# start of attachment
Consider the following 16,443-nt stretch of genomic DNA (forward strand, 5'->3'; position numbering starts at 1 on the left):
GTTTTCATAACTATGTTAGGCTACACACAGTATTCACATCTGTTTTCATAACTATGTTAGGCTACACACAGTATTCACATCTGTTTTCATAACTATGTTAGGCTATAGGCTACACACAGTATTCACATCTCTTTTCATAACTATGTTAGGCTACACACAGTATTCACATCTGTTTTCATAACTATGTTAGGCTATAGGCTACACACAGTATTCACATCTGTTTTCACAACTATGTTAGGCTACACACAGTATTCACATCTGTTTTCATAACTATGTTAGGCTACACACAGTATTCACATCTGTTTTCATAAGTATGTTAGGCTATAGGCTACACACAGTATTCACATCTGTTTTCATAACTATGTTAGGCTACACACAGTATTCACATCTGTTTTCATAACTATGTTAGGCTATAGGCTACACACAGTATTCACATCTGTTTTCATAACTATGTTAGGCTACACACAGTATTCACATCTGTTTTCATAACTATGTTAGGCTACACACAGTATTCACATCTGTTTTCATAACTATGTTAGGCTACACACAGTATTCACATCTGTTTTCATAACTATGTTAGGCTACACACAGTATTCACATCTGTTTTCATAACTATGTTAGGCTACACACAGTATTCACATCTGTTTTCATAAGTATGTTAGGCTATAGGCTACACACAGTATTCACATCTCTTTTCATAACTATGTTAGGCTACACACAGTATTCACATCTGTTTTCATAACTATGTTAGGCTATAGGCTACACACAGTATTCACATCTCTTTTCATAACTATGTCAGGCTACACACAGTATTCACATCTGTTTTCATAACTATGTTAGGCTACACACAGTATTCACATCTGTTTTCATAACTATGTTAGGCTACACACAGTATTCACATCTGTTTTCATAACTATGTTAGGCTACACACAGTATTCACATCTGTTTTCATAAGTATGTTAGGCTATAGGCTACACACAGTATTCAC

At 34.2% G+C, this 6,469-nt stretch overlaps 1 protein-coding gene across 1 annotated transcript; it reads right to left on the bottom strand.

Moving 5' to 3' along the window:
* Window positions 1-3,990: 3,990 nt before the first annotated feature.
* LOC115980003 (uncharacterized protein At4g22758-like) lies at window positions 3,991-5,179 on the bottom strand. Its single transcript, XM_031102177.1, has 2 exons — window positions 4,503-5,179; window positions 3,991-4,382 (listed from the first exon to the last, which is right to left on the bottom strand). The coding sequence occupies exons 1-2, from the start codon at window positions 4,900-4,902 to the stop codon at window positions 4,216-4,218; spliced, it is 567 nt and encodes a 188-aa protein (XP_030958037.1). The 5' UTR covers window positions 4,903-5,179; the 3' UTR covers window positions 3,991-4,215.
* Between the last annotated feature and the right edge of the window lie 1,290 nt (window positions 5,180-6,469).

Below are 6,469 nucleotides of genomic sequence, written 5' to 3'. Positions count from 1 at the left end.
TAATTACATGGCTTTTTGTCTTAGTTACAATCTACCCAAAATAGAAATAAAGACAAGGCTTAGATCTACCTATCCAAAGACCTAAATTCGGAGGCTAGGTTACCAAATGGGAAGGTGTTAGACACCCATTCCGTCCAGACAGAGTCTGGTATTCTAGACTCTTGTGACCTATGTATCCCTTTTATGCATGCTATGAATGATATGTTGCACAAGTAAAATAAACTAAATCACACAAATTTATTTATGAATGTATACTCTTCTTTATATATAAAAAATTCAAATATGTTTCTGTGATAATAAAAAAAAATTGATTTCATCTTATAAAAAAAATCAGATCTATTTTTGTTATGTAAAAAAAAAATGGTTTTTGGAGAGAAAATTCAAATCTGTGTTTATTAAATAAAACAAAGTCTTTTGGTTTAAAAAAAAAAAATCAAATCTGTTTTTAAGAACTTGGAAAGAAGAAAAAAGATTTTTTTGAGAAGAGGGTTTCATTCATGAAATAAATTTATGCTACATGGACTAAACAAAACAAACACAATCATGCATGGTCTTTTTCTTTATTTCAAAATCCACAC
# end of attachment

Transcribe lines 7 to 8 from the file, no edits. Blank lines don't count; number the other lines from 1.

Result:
* Between the last annotated feature and the right edge of the window lie 1,290 nt (window positions 5,180-6,469).

Below are 6,469 nucleotides of genomic sequence, written 5' to 3'. Positions count from 1 at the left end.